Nicole Garcia and Ramalda Zuniga, two students at Lindsay Community School, made new discoveries about themselves while researching local candidates and propositions for a school project.
"I learned that I'm a very persistent person and love to help others," said Garcia. "I came to the realization that I want to fight, but I want to fight with words. I want to become a civil rights lawyer. Take the battle to the court."
The work was part of a larger Design Jam project for students in San Diego County Office of Education's Juvenile Court and Community Schools. Students were encouraged to explore relevant issues such as environmental justice and the 2020 election through the lens of equity and answer the question, "What does it take to change the world?"
Zuniga learned that she's open to new things.
"People are afraid of change and I was terrified about learning what all of this was…. When I was learning it all, I was like 'feed me more,'" she said. "It was amazing knowing I could open up on such topics. Being a person of color, it was very life changing."
After studying about Mexico's previous rule of the San Diego region, Zuniga said she felt more empowered to speak on behalf of her people and other people of color, and that was reflected in her participation in this project.
The team of six students at Lindsay Community School completed the Design Jam project as part of teacher Dawn Miller's social studies class where they've been studying the region's past.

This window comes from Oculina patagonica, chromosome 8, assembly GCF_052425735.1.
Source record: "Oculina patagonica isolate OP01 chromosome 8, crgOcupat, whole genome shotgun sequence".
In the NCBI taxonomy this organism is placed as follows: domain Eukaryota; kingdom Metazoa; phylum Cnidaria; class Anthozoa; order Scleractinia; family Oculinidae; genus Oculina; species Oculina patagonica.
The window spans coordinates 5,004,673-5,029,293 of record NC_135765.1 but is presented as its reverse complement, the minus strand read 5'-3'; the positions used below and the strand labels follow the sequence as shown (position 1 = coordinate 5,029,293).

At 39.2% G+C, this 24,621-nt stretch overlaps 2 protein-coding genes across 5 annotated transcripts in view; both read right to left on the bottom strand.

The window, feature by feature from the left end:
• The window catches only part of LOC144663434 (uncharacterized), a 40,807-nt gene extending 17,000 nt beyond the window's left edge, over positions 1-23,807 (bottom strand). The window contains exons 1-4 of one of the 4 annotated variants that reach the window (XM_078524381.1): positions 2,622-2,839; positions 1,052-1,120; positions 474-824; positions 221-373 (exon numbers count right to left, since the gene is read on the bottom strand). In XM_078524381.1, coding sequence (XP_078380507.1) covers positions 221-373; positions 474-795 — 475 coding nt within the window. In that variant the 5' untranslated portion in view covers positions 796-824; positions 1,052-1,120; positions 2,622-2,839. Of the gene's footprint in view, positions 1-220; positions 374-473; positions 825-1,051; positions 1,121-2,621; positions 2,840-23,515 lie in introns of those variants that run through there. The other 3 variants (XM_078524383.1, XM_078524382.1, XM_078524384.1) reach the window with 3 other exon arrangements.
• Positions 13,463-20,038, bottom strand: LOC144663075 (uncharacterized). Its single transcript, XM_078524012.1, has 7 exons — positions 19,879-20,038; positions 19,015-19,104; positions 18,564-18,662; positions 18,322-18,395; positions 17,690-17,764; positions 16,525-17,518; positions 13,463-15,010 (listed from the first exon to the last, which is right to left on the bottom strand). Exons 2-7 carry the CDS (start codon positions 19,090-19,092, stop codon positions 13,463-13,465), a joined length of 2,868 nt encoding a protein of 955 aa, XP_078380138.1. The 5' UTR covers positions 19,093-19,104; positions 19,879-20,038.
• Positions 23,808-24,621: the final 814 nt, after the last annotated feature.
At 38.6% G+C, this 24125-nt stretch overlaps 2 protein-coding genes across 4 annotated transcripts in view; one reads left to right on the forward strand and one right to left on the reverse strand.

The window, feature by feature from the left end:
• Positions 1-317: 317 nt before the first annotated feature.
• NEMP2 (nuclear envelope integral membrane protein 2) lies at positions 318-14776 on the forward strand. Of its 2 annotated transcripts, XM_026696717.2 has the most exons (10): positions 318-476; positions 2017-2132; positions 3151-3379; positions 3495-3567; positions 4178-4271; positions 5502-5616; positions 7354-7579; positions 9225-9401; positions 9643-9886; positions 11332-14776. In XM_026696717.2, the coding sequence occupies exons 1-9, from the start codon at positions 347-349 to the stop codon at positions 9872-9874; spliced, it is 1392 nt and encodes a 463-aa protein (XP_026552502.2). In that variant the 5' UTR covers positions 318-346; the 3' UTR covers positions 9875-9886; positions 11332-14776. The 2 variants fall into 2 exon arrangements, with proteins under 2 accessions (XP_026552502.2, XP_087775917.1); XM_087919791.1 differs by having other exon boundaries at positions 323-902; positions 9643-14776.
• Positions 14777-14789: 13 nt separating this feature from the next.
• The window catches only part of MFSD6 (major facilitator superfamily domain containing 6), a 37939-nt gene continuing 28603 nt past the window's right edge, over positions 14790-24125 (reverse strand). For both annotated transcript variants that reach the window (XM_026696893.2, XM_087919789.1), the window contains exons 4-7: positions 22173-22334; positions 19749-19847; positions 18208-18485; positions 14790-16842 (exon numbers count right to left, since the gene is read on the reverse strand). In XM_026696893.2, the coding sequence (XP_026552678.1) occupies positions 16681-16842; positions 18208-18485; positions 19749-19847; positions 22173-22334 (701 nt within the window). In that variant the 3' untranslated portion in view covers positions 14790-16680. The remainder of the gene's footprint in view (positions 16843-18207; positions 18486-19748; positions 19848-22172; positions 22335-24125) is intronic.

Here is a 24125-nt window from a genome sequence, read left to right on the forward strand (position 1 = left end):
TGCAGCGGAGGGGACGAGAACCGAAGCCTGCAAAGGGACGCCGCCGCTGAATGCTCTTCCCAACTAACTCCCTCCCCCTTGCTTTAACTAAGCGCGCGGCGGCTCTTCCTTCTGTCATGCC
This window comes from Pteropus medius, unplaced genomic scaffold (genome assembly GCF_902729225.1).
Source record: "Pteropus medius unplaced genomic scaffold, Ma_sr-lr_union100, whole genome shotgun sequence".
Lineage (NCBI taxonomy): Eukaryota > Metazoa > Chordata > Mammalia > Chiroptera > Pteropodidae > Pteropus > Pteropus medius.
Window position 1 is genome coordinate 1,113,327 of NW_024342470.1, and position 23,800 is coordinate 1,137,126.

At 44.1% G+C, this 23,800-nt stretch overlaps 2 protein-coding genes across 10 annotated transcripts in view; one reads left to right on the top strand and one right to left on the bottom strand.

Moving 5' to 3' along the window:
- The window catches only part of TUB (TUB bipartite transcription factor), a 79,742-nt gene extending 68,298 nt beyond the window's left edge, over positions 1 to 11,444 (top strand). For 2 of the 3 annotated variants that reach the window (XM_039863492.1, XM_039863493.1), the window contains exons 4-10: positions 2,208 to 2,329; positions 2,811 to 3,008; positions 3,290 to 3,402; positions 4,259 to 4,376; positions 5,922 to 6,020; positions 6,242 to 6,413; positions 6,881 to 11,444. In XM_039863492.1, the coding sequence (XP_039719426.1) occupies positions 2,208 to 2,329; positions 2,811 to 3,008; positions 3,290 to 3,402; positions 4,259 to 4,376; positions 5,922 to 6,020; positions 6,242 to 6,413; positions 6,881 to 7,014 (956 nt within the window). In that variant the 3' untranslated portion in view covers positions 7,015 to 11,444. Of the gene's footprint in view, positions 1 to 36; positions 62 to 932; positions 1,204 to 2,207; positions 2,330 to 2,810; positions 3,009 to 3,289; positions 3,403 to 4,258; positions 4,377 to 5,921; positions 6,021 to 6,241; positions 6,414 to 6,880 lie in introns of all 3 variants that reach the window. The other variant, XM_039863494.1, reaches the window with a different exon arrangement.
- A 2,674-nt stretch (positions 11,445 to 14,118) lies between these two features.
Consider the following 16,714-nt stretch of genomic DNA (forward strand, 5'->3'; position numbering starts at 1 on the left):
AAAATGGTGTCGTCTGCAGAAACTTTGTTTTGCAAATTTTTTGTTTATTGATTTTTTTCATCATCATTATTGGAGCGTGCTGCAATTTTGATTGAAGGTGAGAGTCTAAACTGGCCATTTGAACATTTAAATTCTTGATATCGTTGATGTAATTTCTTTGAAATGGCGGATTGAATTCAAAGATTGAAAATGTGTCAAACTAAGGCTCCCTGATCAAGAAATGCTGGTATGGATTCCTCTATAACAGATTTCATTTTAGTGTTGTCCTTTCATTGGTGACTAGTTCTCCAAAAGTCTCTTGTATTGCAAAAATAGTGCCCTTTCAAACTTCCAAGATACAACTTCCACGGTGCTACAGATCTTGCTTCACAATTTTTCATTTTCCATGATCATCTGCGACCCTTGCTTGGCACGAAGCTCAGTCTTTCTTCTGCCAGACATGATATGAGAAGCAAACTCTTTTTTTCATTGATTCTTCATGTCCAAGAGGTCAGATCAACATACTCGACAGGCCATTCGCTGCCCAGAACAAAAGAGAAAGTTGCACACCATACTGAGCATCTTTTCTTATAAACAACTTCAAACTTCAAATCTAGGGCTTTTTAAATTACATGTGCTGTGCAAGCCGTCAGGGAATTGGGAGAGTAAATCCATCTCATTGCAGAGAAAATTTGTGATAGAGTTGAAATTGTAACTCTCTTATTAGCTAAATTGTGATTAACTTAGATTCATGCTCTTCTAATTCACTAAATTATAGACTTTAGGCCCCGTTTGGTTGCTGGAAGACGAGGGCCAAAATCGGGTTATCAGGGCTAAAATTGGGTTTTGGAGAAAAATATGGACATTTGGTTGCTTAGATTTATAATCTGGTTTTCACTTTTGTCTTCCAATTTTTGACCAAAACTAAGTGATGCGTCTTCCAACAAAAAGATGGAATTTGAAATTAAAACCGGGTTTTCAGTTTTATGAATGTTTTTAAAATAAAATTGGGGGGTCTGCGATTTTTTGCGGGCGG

Garcia and Zuniga both said they appreciate how all historical and cultural perspectives are presented so they can develop their own opinions. These class lessons helped inform their opinions on the issues facing their communities, and ultimately on the guidance they gave about the propositions and which mayoral candidate to support.
"As a school, we're always working on how we can be critical readers and thinkers on stuff and look at all angles," said teacher Erendira Ramirez. "Ms. Miller really emphasizes looking at the rhetoric. What does it look and sound like and what would it actually be? How do they push it or sell it or frame it and then what it actually is."
Both students continued following the election once the project was complete, attending online forums and San Diego Mayor Todd Gloria's virtual inauguration. The candidate they supported for mayor was victorious, but several of the propositions they supported did not pass.
Garcia said it was challenging to accept that a lot of the propositions were denied by people in their community.
"We noticed a lot of people don't support affordable housing and more funding for schools, and programs that actually help our communities grow and thrive," she said, adding that she felt they reached out to a lot of people, but those they couldn't reach "didn't understand what these propositions were putting forth and what they could have changed."
As Zuniga said earlier, she learned some people are afraid of change.
"They love to say they want change, that they want a different environment. They say it, but they just don't do it. People talk, but don't act."